Radio direction finding (RDF) is a key component of search and rescue missions. Any organization working with search and rescue can make use of RDF. RDF is a device that teams can use to acquire detailed information and cut the time it would take to complete the operation.
Our RDF tech is tuned to 121.5 and 406 MHz emergency frequencies and is more than capable of offering quick and easy mapping for successful search and rescue. Our team compiled a simple guide on what the device does and the ways it can benefit any search & rescue mission.
What Does a Radio Direction Finder Do?
Radio direction finding (RDF) is an important safety tool that can be used to locate RF search and rescue beacons. It gives spatial awareness and helps with long-duration tracing. A plane, vessel, or coast station that uses a direction finder can receive an alert of an activated emergency beacon.
When you know where that alert is coming from, you have better situational awareness. Especially when that radio signal doesn’t have any identifying information.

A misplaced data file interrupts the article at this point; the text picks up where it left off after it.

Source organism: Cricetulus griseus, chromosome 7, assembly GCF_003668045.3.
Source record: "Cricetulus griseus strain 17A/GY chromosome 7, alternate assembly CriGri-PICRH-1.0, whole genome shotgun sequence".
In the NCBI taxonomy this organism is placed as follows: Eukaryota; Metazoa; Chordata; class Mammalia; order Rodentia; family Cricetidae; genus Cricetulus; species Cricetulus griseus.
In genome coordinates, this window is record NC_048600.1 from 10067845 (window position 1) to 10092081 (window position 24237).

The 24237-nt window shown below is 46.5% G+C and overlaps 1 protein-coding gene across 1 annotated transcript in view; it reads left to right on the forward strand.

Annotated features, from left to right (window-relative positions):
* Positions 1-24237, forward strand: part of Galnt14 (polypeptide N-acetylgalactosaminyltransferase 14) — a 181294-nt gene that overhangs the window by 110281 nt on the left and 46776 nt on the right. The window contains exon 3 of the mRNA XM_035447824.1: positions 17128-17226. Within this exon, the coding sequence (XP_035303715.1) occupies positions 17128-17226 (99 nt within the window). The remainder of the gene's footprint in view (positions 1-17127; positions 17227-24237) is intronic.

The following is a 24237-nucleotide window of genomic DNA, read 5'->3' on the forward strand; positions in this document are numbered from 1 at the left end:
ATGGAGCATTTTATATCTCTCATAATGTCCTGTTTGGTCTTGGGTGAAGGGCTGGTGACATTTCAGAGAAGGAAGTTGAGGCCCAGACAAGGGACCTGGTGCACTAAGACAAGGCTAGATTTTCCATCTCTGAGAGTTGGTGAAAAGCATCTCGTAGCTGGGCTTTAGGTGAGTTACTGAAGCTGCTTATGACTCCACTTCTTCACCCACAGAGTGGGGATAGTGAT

For example, RDF can locate:
- Man overboard by finding and moving directly toward the signal from a crew member’s handheld radio.
- Mariners in distress, even when they are unable to specify or assess their location.
- People lost in different locations and are in need of help.
What Makes RDF Special?
Even though modern locating devices come with built-in GPS, they often need more time to “lock onto” satellites to establish a location. So, if a GPS fails to get a position fix, the RDF will still work. It can home in on a beacon, which offers reliability and convenience.
The best thing about RDF, is that it doesn’t require external infrastructure, rather it uses two antennas. With a single pulse, the system determines the direction of the transmitter. This pulse could be just a couple of microseconds.
Polaris RDF is a pioneer in the radio detection finder manufacturing industry. Contact us via phone or email to learn how we can help you and your search and rescue operation.